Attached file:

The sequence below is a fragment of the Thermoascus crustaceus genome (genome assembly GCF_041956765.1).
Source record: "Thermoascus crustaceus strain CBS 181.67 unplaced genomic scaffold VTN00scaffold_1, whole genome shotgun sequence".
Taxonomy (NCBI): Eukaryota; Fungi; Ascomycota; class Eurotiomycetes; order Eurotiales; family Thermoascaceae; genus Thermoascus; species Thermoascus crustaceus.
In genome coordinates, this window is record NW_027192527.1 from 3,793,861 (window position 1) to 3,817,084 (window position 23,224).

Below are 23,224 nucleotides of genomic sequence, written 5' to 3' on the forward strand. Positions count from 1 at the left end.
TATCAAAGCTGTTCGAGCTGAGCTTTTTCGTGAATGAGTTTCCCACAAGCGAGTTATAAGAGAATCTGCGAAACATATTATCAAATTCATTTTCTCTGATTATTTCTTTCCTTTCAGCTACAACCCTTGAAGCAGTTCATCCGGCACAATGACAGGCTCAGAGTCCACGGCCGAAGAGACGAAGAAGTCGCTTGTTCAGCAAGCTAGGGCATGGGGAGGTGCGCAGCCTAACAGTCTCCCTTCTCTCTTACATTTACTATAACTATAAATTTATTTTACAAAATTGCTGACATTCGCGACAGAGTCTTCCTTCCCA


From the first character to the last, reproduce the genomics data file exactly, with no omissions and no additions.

The sequence below is a fragment of the Thermoascus crustaceus genome (genome assembly GCF_041956765.1).
Source record: "Thermoascus crustaceus strain CBS 181.67 unplaced genomic scaffold VTN00scaffold_1, whole genome shotgun sequence".
Taxonomy (NCBI): Eukaryota; Fungi; Ascomycota; class Eurotiomycetes; order Eurotiales; family Thermoascaceae; genus Thermoascus; species Thermoascus crustaceus.
In genome coordinates, this window is record NW_027192527.1 from 3,793,861 (window position 1) to 3,817,084 (window position 23,224).

Below are 23,224 nucleotides of genomic sequence, written 5' to 3' on the forward strand. Positions count from 1 at the left end.
TATCAAAGCTGTTCGAGCTGAGCTTTTTCGTGAATGAGTTTCCCACAAGCGAGTTATAAGAGAATCTGCGAAACATATTATCAAATTCATTTTCTCTGATTATTTCTTTCCTTTCAGCTACAACCCTTGAAGCAGTTCATCCGGCACAATGACAGGCTCAGAGTCCACGGCCGAAGAGACGAAGAAGTCGCTTGTTCAGCAAGCTAGGGCATGGGGAGGTGCGCAGCCTAACAGTCTCCCTTCTCTCTTACATTTACTATAACTATAAATTTATTTTACAAAATTGCTGACATTCGCGACAGAGTCTTCCTTCCCA